Thursday, May 7, 2009

Movie Review: Star Trek

My first comment after Star Trek concluded was, "That was much better than the other Star Wars prequels!" While this assessment is far from a complete appraisal, it gets to the heart of why the vast majority of its audience will love it, and why a small number of die-hard Trekkies may not.

This isn't to say all Trekkies won't enjoy Star Trek: I expect the vast majority will celebrate its accomplishments. It isn't a matter of the depth of one's devotion that's significant, either: it comes down to what you loved about the original series and what you can do without.

Consider Ebert's review, representative of the six-percent minority of critics on Rotten Tomatoes who didn't like the film. His complaint, in essence, is this: the original Star Trek was thoughtful science fiction, while this is an action movie.

His critique, in some ways, is not unfair. The new film is more adventure than philosophy. While the original was slow and thought-provoking, the pacing here is almost reminiscent of last year's Speed Racer.

And I, for one, enjoyed the hell out of it.

Last week I began rewatching the original Star Trek series on You Tube, and I've been reminded why I love it. While not every episode is perfect, there are moments of brilliance here. And these moments will exist forever - a point not lost on the makers of this picture, by the way, who incorporated the idea into the movie.

These moments would not be improved by bringing them to the big screen. They've been done, and there is no reason to retread this ground. Thought provoking science fiction is not improved by upping the budget and condensing the story into a few hours.

Is this a big-budget action movie with more spectacle than substance? Perhaps, but it is unabashedly so. This is pulp SF at it's best.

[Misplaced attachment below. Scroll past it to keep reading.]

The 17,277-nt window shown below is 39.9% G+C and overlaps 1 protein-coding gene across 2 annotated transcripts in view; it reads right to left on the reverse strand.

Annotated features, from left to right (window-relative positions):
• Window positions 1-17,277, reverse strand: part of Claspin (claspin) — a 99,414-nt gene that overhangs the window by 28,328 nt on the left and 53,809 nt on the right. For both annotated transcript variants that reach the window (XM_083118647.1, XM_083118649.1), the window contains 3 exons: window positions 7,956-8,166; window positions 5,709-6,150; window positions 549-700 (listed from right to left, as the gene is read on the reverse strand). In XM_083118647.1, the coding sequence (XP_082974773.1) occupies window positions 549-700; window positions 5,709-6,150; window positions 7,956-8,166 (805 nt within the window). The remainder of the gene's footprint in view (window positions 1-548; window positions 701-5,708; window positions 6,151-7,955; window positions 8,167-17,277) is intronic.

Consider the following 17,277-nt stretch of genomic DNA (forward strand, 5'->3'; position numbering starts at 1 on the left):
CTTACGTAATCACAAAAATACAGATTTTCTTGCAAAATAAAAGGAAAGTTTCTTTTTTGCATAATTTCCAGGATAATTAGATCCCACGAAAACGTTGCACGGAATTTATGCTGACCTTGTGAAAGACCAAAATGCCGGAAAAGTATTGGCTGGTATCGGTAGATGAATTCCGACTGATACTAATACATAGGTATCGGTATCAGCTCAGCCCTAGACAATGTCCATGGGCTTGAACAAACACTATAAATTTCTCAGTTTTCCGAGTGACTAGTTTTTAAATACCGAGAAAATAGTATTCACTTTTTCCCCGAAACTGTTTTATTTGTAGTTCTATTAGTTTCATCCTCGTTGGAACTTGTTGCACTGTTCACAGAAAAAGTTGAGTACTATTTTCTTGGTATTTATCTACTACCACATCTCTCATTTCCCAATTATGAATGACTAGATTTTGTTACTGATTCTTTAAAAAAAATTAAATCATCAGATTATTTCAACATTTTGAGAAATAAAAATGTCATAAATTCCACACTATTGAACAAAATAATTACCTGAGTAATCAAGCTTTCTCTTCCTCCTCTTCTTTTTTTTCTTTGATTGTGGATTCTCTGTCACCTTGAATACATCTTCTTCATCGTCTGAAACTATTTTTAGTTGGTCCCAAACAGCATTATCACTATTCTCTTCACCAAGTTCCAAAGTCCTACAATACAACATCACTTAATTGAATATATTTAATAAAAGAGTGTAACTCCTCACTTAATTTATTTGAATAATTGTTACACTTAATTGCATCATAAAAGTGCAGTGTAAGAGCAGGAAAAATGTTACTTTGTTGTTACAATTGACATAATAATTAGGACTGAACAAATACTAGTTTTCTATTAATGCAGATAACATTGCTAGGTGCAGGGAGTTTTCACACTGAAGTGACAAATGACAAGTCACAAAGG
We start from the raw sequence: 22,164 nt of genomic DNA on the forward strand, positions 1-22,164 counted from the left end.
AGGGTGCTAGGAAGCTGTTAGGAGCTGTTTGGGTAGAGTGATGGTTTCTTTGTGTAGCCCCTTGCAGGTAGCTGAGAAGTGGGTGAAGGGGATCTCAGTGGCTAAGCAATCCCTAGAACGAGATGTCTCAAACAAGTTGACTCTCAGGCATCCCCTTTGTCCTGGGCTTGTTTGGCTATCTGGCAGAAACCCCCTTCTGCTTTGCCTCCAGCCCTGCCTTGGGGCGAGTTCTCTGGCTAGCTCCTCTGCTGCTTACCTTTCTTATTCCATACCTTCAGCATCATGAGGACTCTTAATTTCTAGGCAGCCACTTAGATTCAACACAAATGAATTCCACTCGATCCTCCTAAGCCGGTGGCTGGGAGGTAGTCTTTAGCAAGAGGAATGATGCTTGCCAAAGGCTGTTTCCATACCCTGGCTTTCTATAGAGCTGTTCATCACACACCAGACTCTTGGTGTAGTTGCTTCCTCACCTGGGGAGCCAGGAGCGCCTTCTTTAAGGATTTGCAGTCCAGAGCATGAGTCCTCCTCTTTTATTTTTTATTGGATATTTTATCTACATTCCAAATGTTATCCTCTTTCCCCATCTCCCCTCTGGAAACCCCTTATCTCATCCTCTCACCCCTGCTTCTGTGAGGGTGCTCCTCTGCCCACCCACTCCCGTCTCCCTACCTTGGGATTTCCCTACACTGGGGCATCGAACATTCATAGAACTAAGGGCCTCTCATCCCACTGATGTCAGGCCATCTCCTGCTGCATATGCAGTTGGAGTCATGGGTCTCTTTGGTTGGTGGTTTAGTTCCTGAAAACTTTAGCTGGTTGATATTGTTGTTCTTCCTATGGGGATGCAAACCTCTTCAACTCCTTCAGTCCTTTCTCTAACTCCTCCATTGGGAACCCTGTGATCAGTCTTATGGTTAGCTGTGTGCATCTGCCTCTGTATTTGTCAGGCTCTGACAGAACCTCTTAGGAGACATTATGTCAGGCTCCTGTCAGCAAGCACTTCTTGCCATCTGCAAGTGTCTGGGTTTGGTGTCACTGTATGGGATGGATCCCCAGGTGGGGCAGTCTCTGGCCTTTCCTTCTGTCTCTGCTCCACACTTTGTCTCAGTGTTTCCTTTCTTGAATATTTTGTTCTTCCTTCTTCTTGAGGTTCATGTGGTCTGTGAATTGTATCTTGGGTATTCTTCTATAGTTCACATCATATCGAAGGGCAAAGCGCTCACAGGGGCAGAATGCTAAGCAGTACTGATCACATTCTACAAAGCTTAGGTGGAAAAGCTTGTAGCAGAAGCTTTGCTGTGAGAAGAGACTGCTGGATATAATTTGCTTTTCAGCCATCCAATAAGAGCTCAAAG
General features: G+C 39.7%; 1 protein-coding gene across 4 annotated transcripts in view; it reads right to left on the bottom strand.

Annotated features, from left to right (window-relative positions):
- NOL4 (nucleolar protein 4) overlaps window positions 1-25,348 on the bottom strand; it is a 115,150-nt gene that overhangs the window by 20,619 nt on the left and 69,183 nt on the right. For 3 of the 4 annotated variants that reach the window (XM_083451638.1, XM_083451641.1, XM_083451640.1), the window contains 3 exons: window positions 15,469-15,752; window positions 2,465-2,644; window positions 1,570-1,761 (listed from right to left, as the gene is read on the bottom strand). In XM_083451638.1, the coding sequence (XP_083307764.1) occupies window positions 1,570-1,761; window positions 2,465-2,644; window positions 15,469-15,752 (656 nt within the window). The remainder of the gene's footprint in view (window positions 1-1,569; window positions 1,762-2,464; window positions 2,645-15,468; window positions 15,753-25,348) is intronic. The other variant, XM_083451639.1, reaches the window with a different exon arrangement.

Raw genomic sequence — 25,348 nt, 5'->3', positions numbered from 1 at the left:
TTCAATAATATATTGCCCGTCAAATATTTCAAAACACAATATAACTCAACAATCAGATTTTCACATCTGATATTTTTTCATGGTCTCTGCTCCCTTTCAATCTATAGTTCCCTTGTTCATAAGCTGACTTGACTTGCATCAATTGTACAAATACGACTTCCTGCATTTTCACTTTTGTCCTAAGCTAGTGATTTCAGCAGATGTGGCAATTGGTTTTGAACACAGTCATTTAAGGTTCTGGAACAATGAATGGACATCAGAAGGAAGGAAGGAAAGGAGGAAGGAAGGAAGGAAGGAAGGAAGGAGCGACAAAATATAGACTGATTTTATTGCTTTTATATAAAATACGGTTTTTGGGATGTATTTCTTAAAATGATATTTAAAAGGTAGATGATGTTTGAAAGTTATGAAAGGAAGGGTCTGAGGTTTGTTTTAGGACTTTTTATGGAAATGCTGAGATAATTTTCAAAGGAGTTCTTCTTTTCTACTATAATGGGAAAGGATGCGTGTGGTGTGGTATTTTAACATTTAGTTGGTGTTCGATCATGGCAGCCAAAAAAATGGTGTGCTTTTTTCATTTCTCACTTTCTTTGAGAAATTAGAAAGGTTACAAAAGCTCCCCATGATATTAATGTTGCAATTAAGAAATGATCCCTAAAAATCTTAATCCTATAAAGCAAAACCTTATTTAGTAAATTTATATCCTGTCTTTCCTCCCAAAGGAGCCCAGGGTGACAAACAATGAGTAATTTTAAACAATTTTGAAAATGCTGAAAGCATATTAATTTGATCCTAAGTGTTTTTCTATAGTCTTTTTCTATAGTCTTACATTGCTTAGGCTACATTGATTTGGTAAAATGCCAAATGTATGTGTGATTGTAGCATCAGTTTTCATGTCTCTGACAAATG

And the characters are still here. They've been recast, streamlined, and altered, but always in a manner that honors the originals. The effect is similar to what's been done on the best comic book adaptations. The character on film cannot encapsulate the entirety of the source material, so rather than try, the filmmakers have chosen elements to focus on. The casting is absolutely perfect: I can't think of a single actor who didn't work for me.

A litmus test for this movie is simple: if you enjoyed any aspect of First Contact, you'll love what Abrams has created. Both movies "reduced" Star Trek to an action movie, and both were wondrously entertaining. If you prefer a more recent analogy, it also reminds me of Iron Man, which, through careful streamlining and brilliant casting, impressed all of us last year.

But this is superior to both First Contact and Iron Man. As I said at the start, there is a great deal of Star Wars here: from the string of cliffhangers to the iconic characters and beautiful - and I mean beautiful - sequences. This is an amazing relaunch to a franchise that needed and deserved salvation. On a five Star Wars scale, this movie is deserving of four and a half.

This version of Star Trek may not be deep, but it is absolutely brilliant.

1 comment:

Alexander said...

There were many scenes which had a magnificent attention to detail. Little touches that made them memorable.

My impression was of a ToS episode with a vast budget. I came away with a particular appreciation for two things. First, they executed a cool, functional look to the technology. Second, I found one depiction of alien life absolutely terrifying - something that had been attempted before with Star Trek, through the use of men in rubber suits, to laughable results.